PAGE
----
Tips and blogs

IAM RoadSmart has more than 60 years’ unrivalled knowledge and experience of riding and driving. Our regular tips provide helpful hints for all road users.

Tips

For the love of bikes

Blog post posted on 16/10/17 |
Insight

I started motorcycling when I was 14, back in the ‘60s! Not on the road, but on our private farm lane and in the fields. With a group of friends I bought and sold British bikes for £5-£15 … those same bikes would be worth thousands today!

We learnt to ride by falling off, mostly on soft landings. We also learnt how to repair and keep them going on a shoestring budget, which included full engine rebuilds, two and four strokes.

I was on the road in ‘66 with my ‘64 Triumph Tiger Cub motorbike; this was the start of over 50 years of motorcycling on the roads. I have owned many bikes from many manufacturers as you can imagine. I have also survived a few collisions. The only broken bone I received was my collar bone, at 0 mph in a garage! The side stand did not lock in position and over I went; very embarrassing and painful.

I never considered any advanced training until 2007. I owned a 1250 Bandit and attended a local BikeSafe session. I enjoyed the day and learnt some useful hints and tips which I worked on to improve mainly my road positioning. Since then I attended two Performance Plus days at Cadwell Park, another BikeSafe course and three track evenings at Cadwell. 

In 2015 I joined the Lincolnshire Advanced Motorcyclists  (LAM) and took the Skills for Life course which I passed in June that year. I was inspired so much with the thought of potentially helping others, I signed up for the local observer programme which I passed in 2016. Since then I have taken seven associates through the advanced course with six passes to date and one awaiting a check ride.

I had been thinking about helping to bring on new observers also when our group chairman asked me if I would consider becoming and national observer (NO); of course I said yes!

Recently I had my NO assessment and passed. I am now applying for Local observer (LO) assessor which will enable me to assist in the training and development of LOs.

In 2016 I took the advanced course in my car and gained a F1RST. I reckon there are a lot of transferable skills from a bike to car, try it!

The whole experience since that first BikeSafe day has been immensely fulfilling and satisfying; my only regret is that I wish I had started sooner. Helping others to become better and safer riders is now a passion of mine. What can be better than an associate thanking you for helping them to be a safer rider? I have made seven new friends for life.

If you are thinking of becoming an observer - go for it, I guarantee you won’t regret a single moment.

At 66 working with IAM Roadsmart, keeping my motorcycling skills to a high level, working with people and always seeking to improve keeps my brain sharp, that can’t be bad!

 Roland Johns, observer at Lincolnshire Advanced Motorcyclists

Blogs

For the love of bikes

Blog post posted on 16/10/17 |
Insight

I started motorcycling when I was 14, back in the ‘60s! Not on the road, but on our private farm lane and in the fields. With a group of friends I bought and sold British bikes for £5-£15 … those same bikes would be worth thousands today!

We learnt to ride by falling off, mostly on soft landings. We also learnt how to repair and keep them going on a shoestring budget, which included full engine rebuilds, two and four strokes.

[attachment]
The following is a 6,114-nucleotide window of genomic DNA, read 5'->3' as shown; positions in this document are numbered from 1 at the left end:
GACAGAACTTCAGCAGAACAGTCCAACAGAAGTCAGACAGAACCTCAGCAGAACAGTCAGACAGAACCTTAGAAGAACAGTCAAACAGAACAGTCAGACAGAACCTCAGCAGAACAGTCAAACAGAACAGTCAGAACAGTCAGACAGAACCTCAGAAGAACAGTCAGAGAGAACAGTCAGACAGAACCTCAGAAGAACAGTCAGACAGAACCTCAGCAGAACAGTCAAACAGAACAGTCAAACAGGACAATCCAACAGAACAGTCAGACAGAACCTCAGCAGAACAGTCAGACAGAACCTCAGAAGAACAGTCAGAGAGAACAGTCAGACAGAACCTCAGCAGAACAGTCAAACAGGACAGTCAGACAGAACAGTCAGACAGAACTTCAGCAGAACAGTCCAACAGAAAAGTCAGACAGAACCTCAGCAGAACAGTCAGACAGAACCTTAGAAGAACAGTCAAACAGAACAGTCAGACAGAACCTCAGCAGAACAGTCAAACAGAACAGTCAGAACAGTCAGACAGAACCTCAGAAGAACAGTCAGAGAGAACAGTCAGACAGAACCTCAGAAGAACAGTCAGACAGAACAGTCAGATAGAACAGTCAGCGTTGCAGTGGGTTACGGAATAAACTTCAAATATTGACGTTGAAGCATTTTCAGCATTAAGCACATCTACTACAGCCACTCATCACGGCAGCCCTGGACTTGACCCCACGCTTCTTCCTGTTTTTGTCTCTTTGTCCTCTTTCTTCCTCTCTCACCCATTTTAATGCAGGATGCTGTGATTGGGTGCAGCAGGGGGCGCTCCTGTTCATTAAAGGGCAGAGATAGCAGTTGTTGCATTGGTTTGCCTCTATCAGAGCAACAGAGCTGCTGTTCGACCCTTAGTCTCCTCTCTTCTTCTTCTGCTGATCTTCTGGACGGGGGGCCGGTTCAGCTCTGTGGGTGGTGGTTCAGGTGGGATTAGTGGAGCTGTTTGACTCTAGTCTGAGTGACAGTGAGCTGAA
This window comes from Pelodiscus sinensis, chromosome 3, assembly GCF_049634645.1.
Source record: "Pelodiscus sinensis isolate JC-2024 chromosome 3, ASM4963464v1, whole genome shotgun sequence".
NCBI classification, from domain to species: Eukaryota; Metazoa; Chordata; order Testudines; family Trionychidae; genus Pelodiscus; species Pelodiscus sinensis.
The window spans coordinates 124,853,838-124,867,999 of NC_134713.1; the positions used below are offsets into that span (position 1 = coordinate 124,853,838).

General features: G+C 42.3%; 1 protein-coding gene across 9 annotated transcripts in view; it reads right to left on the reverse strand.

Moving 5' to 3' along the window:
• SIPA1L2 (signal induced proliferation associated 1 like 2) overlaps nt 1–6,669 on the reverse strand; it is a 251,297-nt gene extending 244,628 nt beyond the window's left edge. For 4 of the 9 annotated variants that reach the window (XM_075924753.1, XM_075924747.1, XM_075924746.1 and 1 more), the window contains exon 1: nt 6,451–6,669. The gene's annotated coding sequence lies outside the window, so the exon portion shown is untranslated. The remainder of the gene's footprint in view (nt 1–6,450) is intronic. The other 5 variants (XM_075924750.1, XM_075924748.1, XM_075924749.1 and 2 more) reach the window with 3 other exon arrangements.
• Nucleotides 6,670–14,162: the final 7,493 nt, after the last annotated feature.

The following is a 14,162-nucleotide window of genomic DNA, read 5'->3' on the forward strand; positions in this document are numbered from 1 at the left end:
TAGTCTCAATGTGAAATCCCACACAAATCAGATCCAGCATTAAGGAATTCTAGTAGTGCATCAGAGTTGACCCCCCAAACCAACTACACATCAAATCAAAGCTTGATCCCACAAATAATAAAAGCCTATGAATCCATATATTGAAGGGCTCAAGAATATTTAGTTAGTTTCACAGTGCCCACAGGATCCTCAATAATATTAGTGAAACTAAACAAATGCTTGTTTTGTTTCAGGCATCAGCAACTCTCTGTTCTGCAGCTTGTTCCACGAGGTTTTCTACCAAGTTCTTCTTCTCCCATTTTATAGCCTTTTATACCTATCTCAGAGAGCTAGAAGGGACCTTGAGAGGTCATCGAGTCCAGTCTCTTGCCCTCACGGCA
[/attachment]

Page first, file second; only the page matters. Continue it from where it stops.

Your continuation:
I was on the road in ‘66 with my ‘64 Triumph Tiger Cub motorbike; this was the start of over 50 years of motorcycling on the roads. I have owned many bikes from many manufacturers as you can imagine. I have also survived a few collisions. The only broken bone I received was my collar bone, at 0 mph in a garage! The side stand did not lock in position and over I went; very embarrassing and painful.

I never considered any advanced training until 2007. I owned a 1250 Bandit and attended a local BikeSafe session. I enjoyed the day and learnt some useful hints and tips which I worked on to improve mainly my road positioning. Since then I attended two Performance Plus days at Cadwell Park, another BikeSafe course and three track evenings at Cadwell. 

In 2015 I joined the Lincolnshire Advanced Motorcyclists  (LAM) and took the Skills for Life course which I passed in June that year. I was inspired so much with the thought of potentially helping others, I signed up for the local observer programme which I passed in 2016. Since then I have taken seven associates through the advanced course with six passes to date and one awaiting a check ride.

I had been thinking about helping to bring on new observers also when our group chairman asked me if I would consider becoming and national observer (NO); of course I said yes!

Recently I had my NO assessment and passed. I am now applying for Local observer (LO) assessor which will enable me to assist in the training and development of LOs.

In 2016 I took the advanced course in my car and gained a F1RST. I reckon there are a lot of transferable skills from a bike to car, try it!

The whole experience since that first BikeSafe day has been immensely fulfilling and satisfying; my only regret is that I wish I had started sooner. Helping others to become better and safer riders is now a passion of mine. What can be better than an associate thanking you for helping them to be a safer rider? I have made seven new friends for life.

If you are thinking of becoming an observer - go for it, I guarantee you won’t regret a single moment.

At 66 working with IAM Roadsmart, keeping my motorcycling skills to a high level, working with people and always seeking to improve keeps my brain sharp, that can’t be bad!

 Roland Johns, observer at Lincolnshire Advanced Motorcyclists